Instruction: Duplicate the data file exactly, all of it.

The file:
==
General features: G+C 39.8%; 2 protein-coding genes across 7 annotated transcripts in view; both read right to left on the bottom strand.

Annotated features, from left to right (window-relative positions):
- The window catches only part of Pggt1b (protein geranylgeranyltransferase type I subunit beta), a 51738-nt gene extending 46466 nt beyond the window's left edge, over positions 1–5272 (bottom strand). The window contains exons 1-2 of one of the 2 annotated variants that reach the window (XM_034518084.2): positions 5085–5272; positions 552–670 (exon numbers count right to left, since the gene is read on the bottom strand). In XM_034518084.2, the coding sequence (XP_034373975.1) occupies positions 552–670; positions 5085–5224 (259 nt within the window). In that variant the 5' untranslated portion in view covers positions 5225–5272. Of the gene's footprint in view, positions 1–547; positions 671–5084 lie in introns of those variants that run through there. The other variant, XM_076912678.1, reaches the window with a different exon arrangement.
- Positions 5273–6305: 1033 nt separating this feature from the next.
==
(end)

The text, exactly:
General features: G+C 39.8%; 2 protein-coding genes across 7 annotated transcripts in view; both read right to left on the bottom strand.

Annotated features, from left to right (window-relative positions):
- The window catches only part of Pggt1b (protein geranylgeranyltransferase type I subunit beta), a 51738-nt gene extending 46466 nt beyond the window's left edge, over positions 1–5272 (bottom strand). The window contains exons 1-2 of one of the 2 annotated variants that reach the window (XM_034518084.2): positions 5085–5272; positions 552–670 (exon numbers count right to left, since the gene is read on the bottom strand). In XM_034518084.2, the coding sequence (XP_034373975.1) occupies positions 552–670; positions 5085–5224 (259 nt within the window). In that variant the 5' untranslated portion in view covers positions 5225–5272. Of the gene's footprint in view, positions 1–547; positions 671–5084 lie in introns of those variants that run through there. The other variant, XM_076912678.1, reaches the window with a different exon arrangement.
- Positions 5273–6305: 1033 nt separating this feature from the next.